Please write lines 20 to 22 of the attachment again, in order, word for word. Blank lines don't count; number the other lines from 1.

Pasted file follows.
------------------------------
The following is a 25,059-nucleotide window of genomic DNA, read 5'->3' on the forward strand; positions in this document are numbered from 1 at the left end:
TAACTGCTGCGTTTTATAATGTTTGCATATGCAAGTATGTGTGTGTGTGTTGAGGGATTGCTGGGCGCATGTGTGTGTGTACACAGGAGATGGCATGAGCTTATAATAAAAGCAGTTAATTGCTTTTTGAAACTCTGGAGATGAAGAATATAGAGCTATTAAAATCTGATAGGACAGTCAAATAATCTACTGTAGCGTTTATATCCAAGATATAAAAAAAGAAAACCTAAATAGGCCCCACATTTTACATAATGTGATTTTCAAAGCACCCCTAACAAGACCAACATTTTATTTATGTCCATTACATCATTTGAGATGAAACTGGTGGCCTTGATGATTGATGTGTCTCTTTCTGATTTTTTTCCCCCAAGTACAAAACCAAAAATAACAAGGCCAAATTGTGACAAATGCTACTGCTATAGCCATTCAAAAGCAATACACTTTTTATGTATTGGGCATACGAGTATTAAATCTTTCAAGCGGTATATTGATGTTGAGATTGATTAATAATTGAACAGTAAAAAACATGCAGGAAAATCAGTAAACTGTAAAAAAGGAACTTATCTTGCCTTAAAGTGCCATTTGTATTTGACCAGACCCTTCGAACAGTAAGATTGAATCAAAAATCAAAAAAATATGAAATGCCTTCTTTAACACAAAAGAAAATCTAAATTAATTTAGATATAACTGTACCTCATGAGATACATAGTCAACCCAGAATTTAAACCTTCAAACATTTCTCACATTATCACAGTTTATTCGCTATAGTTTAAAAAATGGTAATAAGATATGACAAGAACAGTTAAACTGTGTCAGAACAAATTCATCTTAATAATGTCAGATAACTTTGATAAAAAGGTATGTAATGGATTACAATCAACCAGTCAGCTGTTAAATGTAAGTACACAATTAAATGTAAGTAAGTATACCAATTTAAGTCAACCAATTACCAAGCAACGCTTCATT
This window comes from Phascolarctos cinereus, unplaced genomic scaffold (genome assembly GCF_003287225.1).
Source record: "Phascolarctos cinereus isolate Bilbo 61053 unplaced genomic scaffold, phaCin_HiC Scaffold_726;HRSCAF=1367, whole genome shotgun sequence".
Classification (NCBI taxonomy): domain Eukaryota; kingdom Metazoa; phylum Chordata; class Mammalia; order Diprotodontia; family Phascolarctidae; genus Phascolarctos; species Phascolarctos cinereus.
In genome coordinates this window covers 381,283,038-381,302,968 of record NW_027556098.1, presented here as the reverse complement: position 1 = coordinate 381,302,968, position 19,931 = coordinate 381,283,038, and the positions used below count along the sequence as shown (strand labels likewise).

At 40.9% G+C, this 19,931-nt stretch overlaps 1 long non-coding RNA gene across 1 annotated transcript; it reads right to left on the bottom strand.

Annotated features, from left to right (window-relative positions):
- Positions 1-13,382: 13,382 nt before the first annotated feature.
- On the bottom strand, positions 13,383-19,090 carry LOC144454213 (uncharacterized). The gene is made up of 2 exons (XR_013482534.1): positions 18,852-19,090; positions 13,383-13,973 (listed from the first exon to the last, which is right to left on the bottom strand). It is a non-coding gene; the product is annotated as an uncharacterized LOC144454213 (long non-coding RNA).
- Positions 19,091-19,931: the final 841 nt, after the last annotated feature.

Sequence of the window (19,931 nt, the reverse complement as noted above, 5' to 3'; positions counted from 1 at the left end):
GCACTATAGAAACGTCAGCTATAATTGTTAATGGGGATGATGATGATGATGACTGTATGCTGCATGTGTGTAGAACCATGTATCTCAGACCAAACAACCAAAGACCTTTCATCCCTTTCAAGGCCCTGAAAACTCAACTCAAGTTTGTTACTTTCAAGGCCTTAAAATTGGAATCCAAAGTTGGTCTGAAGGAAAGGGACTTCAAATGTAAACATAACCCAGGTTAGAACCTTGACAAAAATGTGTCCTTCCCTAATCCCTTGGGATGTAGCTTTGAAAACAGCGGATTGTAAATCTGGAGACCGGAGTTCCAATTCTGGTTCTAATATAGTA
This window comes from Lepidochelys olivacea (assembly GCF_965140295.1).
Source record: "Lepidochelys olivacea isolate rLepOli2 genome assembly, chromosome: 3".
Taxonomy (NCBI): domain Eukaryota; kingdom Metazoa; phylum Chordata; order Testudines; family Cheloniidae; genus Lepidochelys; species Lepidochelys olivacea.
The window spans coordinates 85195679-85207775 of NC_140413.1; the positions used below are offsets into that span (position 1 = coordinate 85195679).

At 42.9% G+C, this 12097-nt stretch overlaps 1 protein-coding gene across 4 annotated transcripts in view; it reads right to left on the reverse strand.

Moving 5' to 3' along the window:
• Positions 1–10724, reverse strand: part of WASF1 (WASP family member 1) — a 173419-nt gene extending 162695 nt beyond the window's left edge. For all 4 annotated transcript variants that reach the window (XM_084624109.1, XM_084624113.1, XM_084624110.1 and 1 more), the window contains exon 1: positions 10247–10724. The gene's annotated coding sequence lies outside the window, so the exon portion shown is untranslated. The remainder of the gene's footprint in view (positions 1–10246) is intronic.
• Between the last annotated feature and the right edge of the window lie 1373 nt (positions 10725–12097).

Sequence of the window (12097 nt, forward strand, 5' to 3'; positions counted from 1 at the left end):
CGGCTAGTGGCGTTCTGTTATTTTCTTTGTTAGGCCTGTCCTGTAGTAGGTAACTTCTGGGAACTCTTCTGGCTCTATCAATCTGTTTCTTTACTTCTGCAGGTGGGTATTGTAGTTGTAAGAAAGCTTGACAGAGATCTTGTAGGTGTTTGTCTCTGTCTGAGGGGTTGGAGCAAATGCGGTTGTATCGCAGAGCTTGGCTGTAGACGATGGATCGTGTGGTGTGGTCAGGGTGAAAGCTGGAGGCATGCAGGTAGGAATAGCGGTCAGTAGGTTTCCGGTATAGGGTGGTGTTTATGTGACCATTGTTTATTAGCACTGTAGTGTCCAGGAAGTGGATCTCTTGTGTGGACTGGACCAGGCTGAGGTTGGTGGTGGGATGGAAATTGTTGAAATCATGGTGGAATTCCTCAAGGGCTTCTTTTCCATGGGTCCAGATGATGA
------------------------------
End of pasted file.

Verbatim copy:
• Positions 1–10724, reverse strand: part of WASF1 (WASP family member 1) — a 173419-nt gene extending 162695 nt beyond the window's left edge. For all 4 annotated transcript variants that reach the window (XM_084624109.1, XM_084624113.1, XM_084624110.1 and 1 more), the window contains exon 1: positions 10247–10724. The gene's annotated coding sequence lies outside the window, so the exon portion shown is untranslated. The remainder of the gene's footprint in view (positions 1–10246) is intronic.
• Between the last annotated feature and the right edge of the window lie 1373 nt (positions 10725–12097).

Sequence of the window (12097 nt, forward strand, 5' to 3'; positions counted from 1 at the left end):